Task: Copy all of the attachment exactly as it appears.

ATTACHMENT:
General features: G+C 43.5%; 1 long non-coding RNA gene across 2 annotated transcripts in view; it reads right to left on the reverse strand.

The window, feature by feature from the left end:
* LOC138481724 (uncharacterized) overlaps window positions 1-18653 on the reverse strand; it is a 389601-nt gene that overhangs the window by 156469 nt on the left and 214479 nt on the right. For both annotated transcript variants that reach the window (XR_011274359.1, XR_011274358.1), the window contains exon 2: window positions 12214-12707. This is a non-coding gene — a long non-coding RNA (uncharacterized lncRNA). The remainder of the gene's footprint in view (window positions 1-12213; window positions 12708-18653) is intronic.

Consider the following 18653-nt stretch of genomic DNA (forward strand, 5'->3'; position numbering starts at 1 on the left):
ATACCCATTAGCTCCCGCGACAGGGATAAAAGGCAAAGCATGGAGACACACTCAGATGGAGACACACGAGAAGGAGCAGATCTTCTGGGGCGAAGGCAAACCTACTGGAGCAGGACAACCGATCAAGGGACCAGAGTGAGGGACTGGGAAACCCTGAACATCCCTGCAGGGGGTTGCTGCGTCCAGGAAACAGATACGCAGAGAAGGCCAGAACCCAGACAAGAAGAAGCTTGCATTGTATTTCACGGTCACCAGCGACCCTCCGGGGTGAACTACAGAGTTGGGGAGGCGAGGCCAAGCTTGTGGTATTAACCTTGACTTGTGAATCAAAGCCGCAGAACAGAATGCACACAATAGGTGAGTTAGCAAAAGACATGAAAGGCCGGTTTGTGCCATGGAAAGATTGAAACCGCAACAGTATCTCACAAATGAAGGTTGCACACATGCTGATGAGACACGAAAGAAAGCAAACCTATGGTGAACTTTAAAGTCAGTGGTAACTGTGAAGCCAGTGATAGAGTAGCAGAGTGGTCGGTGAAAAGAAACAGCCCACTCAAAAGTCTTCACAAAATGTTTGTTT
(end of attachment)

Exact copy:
General features: G+C 43.5%; 1 long non-coding RNA gene across 2 annotated transcripts in view; it reads right to left on the reverse strand.

The window, feature by feature from the left end:
* LOC138481724 (uncharacterized) overlaps window positions 1-18653 on the reverse strand; it is a 389601-nt gene that overhangs the window by 156469 nt on the left and 214479 nt on the right. For both annotated transcript variants that reach the window (XR_011274359.1, XR_011274358.1), the window contains exon 2: window positions 12214-12707. This is a non-coding gene — a long non-coding RNA (uncharacterized lncRNA). The remainder of the gene's footprint in view (window positions 1-12213; window positions 12708-18653) is intronic.

Consider the following 18653-nt stretch of genomic DNA (forward strand, 5'->3'; position numbering starts at 1 on the left):
ATACCCATTAGCTCCCGCGACAGGGATAAAAGGCAAAGCATGGAGACACACTCAGATGGAGACACACGAGAAGGAGCAGATCTTCTGGGGCGAAGGCAAACCTACTGGAGCAGGACAACCGATCAAGGGACCAGAGTGAGGGACTGGGAAACCCTGAACATCCCTGCAGGGGGTTGCTGCGTCCAGGAAACAGATACGCAGAGAAGGCCAGAACCCAGACAAGAAGAAGCTTGCATTGTATTTCACGGTCACCAGCGACCCTCCGGGGTGAACTACAGAGTTGGGGAGGCGAGGCCAAGCTTGTGGTATTAACCTTGACTTGTGAATCAAAGCCGCAGAACAGAATGCACACAATAGGTGAGTTAGCAAAAGACATGAAAGGCCGGTTTGTGCCATGGAAAGATTGAAACCGCAACAGTATCTCACAAATGAAGGTTGCACACATGCTGATGAGACACGAAAGAAAGCAAACCTATGGTGAACTTTAAAGTCAGTGGTAACTGTGAAGCCAGTGATAGAGTAGCAGAGTGGTCGGTGAAAAGAAACAGCCCACTCAAAAGTCTTCACAAAATGTTTGTTT